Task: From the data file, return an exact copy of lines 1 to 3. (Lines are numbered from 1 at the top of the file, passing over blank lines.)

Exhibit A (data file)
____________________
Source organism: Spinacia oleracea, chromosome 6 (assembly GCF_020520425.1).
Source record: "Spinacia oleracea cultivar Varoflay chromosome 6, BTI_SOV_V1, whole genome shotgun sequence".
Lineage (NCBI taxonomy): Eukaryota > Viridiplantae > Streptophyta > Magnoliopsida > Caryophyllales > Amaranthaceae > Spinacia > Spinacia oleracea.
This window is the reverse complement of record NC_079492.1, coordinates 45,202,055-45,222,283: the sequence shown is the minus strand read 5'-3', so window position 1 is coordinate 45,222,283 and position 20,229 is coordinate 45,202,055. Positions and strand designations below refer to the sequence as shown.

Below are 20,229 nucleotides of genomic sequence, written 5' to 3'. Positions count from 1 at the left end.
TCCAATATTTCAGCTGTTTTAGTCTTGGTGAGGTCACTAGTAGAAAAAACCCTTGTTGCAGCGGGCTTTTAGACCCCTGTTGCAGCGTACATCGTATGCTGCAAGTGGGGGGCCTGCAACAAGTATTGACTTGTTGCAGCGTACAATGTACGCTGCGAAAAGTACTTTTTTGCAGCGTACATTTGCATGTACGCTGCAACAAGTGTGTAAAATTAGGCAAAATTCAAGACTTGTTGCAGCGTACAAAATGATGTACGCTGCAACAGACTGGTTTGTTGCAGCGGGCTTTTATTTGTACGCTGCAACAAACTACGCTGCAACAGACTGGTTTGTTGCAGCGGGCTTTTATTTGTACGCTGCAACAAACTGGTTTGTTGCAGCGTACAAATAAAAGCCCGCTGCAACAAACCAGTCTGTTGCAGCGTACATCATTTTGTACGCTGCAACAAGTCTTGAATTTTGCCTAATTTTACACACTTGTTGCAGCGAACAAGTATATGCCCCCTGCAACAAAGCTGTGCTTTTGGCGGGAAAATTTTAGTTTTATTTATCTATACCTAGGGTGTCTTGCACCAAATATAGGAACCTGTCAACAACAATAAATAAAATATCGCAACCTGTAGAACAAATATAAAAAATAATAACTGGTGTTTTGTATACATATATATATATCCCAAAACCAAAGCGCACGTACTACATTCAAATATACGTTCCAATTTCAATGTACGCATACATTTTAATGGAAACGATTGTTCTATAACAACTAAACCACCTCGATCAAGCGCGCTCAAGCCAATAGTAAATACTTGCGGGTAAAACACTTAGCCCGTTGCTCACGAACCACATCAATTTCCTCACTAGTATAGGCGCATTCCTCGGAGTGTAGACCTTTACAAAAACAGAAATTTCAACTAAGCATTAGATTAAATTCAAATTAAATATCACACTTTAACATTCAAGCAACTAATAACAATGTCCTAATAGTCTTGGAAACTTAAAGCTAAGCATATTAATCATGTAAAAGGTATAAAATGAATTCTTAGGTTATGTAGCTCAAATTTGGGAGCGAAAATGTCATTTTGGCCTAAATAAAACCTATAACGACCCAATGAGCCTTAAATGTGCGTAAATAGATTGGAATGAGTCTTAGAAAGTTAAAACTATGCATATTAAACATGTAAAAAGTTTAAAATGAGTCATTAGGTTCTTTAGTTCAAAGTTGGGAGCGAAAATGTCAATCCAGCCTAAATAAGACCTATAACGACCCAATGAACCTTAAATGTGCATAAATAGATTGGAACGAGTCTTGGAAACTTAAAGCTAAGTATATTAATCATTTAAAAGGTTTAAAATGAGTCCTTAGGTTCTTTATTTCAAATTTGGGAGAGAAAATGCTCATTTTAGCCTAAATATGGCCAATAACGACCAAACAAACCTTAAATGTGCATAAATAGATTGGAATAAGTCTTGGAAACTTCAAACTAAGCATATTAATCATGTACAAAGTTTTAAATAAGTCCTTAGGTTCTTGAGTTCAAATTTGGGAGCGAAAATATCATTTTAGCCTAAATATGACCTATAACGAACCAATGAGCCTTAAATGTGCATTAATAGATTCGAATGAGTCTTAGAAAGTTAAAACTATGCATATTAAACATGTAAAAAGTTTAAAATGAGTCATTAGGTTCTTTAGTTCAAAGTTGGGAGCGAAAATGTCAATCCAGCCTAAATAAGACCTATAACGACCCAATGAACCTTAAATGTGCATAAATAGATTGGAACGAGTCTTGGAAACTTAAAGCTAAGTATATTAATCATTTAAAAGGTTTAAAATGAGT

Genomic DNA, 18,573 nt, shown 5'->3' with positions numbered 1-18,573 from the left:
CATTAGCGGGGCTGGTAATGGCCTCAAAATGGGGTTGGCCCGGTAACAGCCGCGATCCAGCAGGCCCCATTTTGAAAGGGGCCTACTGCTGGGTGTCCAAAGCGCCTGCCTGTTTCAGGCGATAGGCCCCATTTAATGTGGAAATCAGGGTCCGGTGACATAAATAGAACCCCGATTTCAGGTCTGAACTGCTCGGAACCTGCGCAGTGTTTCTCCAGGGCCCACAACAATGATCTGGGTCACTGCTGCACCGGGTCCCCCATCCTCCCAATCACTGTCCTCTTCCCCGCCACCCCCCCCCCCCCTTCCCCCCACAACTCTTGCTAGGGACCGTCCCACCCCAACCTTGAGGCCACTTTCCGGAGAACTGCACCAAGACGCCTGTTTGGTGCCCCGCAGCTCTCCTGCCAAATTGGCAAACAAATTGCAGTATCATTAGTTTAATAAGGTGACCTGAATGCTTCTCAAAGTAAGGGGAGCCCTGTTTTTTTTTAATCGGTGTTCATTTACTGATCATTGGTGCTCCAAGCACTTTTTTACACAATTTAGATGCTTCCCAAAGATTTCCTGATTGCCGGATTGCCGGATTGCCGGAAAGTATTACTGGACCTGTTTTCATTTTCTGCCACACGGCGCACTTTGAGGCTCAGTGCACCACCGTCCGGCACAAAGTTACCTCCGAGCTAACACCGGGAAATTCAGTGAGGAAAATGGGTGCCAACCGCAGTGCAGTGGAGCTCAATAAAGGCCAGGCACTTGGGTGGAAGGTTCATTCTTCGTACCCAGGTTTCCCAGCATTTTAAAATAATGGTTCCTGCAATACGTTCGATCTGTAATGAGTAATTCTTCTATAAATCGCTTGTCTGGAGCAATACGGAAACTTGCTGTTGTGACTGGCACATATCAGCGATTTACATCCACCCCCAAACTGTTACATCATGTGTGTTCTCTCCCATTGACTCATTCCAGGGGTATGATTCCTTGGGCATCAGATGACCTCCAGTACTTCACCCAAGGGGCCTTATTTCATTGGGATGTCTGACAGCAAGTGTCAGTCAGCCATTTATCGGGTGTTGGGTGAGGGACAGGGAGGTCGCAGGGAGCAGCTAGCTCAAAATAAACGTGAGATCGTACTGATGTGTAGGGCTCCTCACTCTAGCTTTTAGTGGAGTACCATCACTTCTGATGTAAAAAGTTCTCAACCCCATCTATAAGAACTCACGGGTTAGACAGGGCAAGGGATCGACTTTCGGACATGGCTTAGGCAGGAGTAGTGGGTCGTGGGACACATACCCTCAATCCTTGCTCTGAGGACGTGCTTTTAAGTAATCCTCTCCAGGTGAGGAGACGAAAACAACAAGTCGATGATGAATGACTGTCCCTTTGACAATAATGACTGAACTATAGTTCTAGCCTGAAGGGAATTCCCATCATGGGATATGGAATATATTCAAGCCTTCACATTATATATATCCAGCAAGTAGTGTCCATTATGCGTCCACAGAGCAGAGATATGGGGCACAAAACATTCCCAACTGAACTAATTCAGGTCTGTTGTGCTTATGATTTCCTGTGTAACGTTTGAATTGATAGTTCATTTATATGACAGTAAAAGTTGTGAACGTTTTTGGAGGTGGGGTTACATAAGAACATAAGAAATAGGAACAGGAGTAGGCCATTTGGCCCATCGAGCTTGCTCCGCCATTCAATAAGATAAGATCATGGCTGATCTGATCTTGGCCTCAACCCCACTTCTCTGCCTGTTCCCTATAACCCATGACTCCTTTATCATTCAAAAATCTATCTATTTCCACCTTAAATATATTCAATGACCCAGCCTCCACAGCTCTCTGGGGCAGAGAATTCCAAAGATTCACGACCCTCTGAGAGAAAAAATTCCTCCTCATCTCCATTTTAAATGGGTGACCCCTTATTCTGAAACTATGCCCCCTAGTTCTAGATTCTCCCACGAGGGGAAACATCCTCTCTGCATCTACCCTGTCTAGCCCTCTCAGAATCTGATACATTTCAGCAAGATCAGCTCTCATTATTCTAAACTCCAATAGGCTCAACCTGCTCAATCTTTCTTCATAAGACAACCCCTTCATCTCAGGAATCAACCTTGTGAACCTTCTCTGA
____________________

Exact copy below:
Source organism: Spinacia oleracea, chromosome 6 (assembly GCF_020520425.1).
Source record: "Spinacia oleracea cultivar Varoflay chromosome 6, BTI_SOV_V1, whole genome shotgun sequence".
Lineage (NCBI taxonomy): Eukaryota > Viridiplantae > Streptophyta > Magnoliopsida > Caryophyllales > Amaranthaceae > Spinacia > Spinacia oleracea.